Love the idea of a green lawn but hate the idea of using all that water and fertilizer to keep it looking that way. Well you’ll be pleased to hear you can have a green lawn all summer without all that watering and fertilizing. Simply add some low maintenance, high output cover to your lawn, clover or fescue.
Nowadays, most Americans think of clover as a weed and try to get it out of their lawns with broad leaf herbicides. However, not that many years ago (50 to 75 maybe) clover was a common part of well-maintained lawns. Clover is easy to introduce, simply overseed your lawn with clover seeds (available at garden centers or on the Internet) and water them in for a week or so.
Common strains of clover (Irish, Shamrock or Dutch White) provide a lot of positive benefits for a homeowner when used in lawns, for example--clover puts nitrogen back into the soil, so it actually helps enrich the soil where it grows. It has a long root system making it very drought resistant. These same long roots form a symbiotic relationship with a bacteria that can fix nitrogen from the air. This means you don’t need to be continually fertilizing your lawn. (Even if you’re using organic fertilizer on your lawn now, you still have the expense and work of putting it down).
TIP: Our expert gardening advisor, Karen Thurber adds, "Clover is a legume. Like all legumes, they have the ability to form a symbiotic relationship with the bacteria Rhizobium. The Rhizobim bacteria infects the roots and forms nodules on the roots. The plant supplies the bacteria with energy, while the bacteria fixes nitrogen from the air and supplies it to the plant."
Clover is relatively bug free, so there’s no need to apply pesticides, and it resists spotting from dog urine--a major problem for some homeowners.
Finally, clover is slow growing, so you don’t need to cut it as often as grass and, when you do need to cut it, clover can withstand low mowing yet still remain green.
Depending on where you in the country you live, most lawns are made of a mixture of grasses that have relatively short root systems and need constant watering to stay green or they will turn brown during the summer. Fescue grasses on the other hand have long, deep root systems and are drought resistant, shade tolerant, and most important, stay green in the heat of summer.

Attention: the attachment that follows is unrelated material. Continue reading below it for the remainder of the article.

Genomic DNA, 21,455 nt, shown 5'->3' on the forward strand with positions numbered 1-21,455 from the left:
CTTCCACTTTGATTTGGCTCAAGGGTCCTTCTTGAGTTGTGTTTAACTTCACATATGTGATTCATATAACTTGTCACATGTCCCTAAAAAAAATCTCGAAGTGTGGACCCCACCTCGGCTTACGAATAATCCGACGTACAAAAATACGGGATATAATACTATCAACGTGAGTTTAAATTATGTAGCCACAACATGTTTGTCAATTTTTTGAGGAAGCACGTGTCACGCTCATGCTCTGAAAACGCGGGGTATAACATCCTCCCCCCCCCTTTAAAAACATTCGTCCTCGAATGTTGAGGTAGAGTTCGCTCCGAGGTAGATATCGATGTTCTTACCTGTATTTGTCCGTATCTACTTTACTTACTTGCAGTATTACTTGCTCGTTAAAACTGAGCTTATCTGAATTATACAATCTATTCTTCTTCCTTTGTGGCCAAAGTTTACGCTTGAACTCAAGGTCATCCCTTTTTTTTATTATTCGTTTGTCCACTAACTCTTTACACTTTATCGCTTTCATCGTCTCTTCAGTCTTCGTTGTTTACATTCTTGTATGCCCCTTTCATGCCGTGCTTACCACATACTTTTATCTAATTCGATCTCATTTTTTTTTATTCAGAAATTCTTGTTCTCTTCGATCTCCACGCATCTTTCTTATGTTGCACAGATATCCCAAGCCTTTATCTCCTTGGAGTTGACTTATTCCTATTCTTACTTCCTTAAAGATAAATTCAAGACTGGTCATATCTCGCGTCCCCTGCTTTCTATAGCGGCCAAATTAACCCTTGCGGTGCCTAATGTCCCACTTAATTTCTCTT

TIP: Karen adds, "Fescue is a cool season grass that grows best when it is maintained at a higher height, around 3 inches. It is a drought tolerant grass that can become dormant in times of no water and grow again when water is available.
Fescue will require water to stay green in the hottest and driest times of summer. If you water, be sure to wait until the grass is showing signs of being dry, look for slight wilting or off colored grass; then be sure to water deeply. This will encourage roots to grow long and deep into the soil, giving you a more drought tolerant lawn. There are many varieties of Fescue, be sure to choose a variety that is best suited to your area."
Transitioning from a traditional lawn can be accomplished in a year or two by overseeding your existing lawn (no need to remove your existing lawn and start over). Fescue grows best when it’s planted in the late fall or early spring. To prepare your lawn for fescue planting, start by cutting it short, around 1 inch tall, then aerating with a spike aerator. Spread your fescue seeds and aerate once more to help cover the seeds with soil, then keep the seeds moist for a week or so.
TIP: Karen advises, "The seeded area must be watered daily, most likely a few times a day for the best germination. If you don't have access to a spike aerator, a rake can be used to loosen the soil."
Germination takes approximately 7 to 10 days. Fescue grows best in a well-drained soil, with a high organic matter. During the first season you need to keep the fescue well watered, but once it’s established you’ll find the requirement to water your lawn is reduced dramatically.
An added bonus is most fescue grasses are slow growing, so your won’t need to cut your lawn as often, meaning you’ll reduce harmful emissions and conserve energy while conserving water.